Liquor, tobacco companies reminded of sin products' social impact
Before whining against the inevitability of higher taxes, Senator Pia Cayetano on Thursday reminded liquor and tobacco companies about the ill effects of what they’re selling to society.
"May [health and] social consequences itong mga sin products na dapat intindihin natin habang ginagawa natin ang sin tax measure na ito," Cayetano, chair of the Senate health and demography committee, said at the sidelines of Thursday's Senate hearing on the proposed sin tax reform bill.
The sin tax bill seeks to impose higher taxes on tobacco and alcohol products. It has passed in the House of Representatives.
During Wednesday's hearing, Destileria Limtuaco & Co. Inc. president Olivia Limpe-Aw said that they were more concerned about workers who might lose their jobs or whose livelihoods might get affected because of the new taxes.
She said they were worried not just about their own economic interests but also about the welfare of consumers, who may be forced to patronize smuggled products once they can no longer afford alcohol products and cigarettes in the mainstream market – sold by reputable companies – in once the reform bill is legislated into law.
"We're really just trying to produce products that are affordable to the market, because the purchasing power really is too low that we have kept our prices so low, we have kept our prices fairly constant," Limpe-Aw noted.
"It's a lose-lose situation for everyone," she added.
Health cost of easy access
Cayetano, however, said this was contrary to what government wanted to do.
"Isn't that what we must do if we are responsible citizens, that we do not want products that are not good for your health to continually penetrate the market at a growing rate?" she said during the same hearing.
The cost on people's health far outweighs the benefits of easy access to sin products because these are simply affordable, the senator said.
Apart from that, Cayetano said sin products bring dire social consequences.
"Gaano kahalaga ng pagkawala ng trabaho o yung pag-aabsent niya, pati yung second hand smoke sa kanyang pamilya?
“Lahat po yun may effect. Ano ang epekto sa isang kabataan na lumalaki sa isang bahay na may alcohol abuse?" she added.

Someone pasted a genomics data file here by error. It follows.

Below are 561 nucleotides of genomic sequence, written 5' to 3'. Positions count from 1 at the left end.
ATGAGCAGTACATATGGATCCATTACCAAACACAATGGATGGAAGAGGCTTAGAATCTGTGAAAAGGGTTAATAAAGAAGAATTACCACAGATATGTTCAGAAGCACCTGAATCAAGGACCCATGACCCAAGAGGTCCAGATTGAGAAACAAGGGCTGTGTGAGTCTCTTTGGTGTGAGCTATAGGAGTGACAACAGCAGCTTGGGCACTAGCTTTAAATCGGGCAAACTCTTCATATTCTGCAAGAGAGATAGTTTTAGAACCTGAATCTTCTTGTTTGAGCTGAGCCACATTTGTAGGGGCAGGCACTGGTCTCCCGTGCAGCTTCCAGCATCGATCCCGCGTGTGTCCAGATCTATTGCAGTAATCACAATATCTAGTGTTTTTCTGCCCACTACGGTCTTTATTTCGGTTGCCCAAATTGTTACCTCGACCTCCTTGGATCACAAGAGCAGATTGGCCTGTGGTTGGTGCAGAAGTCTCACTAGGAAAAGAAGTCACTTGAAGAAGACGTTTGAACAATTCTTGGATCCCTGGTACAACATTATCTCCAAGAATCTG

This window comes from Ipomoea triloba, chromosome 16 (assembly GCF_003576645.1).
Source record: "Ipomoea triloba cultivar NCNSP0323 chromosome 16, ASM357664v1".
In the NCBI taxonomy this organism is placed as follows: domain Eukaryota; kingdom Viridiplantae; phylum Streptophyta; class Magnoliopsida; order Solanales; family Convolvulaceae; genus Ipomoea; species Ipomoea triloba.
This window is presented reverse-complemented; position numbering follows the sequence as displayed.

Speculations that jobs would be lost should not hinder the sin tax measure’s passage, the senator noted, saying, "Hindi ho maganda na ginagamit sila [workers] na hadlangan ang pagusad ng sin tax bill.
"I will fight for the right of every Filipino, of every farmer, of every fisherman sa lahat ng manggagawa na ‘di mawalan ng trabaho – hindi natin intensyon na mawalan sila ng trabaho.
“The important thing is maging creative ang ating gobyerno to look for alternative work for them," she added.
Laos and Vietnam
For liquor companies, Cayetano said it was "high time" that they consider introducing other products into the market.
"What did they do in other countries? Food companies – those that are in the soft drink and the beverage industry – when they saw that there [was] a strong move towards healthier products, they shift[ed] their products," she said, citing the proliferation of lighter drinks and energy drinks.
"So, don't make that government's burden to make sure that your products – which are not healthy products – are accessible to the poor.
It's up to you to address that," Cayeta said.
But Limpe-Aw argued that the senator should not compare local rates with those of other countries, because markets abroad are different.
"We must drink responsibly, but we also hope you will tax us moderately," she said in jest.
Cayetano then cited the situation in Laos and Vietnam, where higher taxes are imposed on sin products.
"If they can afford to pay higher taxes… I think… we owe it to our people to do the same," she said. — VS, GMA News
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